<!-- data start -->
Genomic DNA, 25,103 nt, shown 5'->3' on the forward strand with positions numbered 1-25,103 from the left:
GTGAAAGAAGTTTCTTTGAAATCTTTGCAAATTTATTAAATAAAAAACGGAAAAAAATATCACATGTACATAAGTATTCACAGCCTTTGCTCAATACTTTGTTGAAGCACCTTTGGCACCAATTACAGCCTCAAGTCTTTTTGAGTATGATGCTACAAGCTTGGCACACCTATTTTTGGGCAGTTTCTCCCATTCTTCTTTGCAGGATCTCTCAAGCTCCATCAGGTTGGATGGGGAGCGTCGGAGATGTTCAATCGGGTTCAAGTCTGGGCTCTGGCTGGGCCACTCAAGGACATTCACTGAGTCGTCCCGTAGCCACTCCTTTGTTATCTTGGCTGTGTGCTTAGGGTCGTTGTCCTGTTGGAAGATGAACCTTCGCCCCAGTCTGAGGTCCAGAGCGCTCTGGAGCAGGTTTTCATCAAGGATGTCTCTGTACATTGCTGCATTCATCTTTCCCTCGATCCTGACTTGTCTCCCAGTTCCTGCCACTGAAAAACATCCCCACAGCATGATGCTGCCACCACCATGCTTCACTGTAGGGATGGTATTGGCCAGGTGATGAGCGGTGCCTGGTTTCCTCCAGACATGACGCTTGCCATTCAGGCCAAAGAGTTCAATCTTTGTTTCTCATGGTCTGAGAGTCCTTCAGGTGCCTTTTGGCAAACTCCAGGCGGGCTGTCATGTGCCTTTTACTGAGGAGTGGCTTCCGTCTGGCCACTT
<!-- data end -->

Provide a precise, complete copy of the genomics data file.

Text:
Genomic DNA, 25,103 nt, shown 5'->3' on the forward strand with positions numbered 1-25,103 from the left:
GTGAAAGAAGTTTCTTTGAAATCTTTGCAAATTTATTAAATAAAAAACGGAAAAAAATATCACATGTACATAAGTATTCACAGCCTTTGCTCAATACTTTGTTGAAGCACCTTTGGCACCAATTACAGCCTCAAGTCTTTTTGAGTATGATGCTACAAGCTTGGCACACCTATTTTTGGGCAGTTTCTCCCATTCTTCTTTGCAGGATCTCTCAAGCTCCATCAGGTTGGATGGGGAGCGTCGGAGATGTTCAATCGGGTTCAAGTCTGGGCTCTGGCTGGGCCACTCAAGGACATTCACTGAGTCGTCCCGTAGCCACTCCTTTGTTATCTTGGCTGTGTGCTTAGGGTCGTTGTCCTGTTGGAAGATGAACCTTCGCCCCAGTCTGAGGTCCAGAGCGCTCTGGAGCAGGTTTTCATCAAGGATGTCTCTGTACATTGCTGCATTCATCTTTCCCTCGATCCTGACTTGTCTCCCAGTTCCTGCCACTGAAAAACATCCCCACAGCATGATGCTGCCACCACCATGCTTCACTGTAGGGATGGTATTGGCCAGGTGATGAGCGGTGCCTGGTTTCCTCCAGACATGACGCTTGCCATTCAGGCCAAAGAGTTCAATCTTTGTTTCTCATGGTCTGAGAGTCCTTCAGGTGCCTTTTGGCAAACTCCAGGCGGGCTGTCATGTGCCTTTTACTGAGGAGTGGCTTCCGTCTGGCCACTT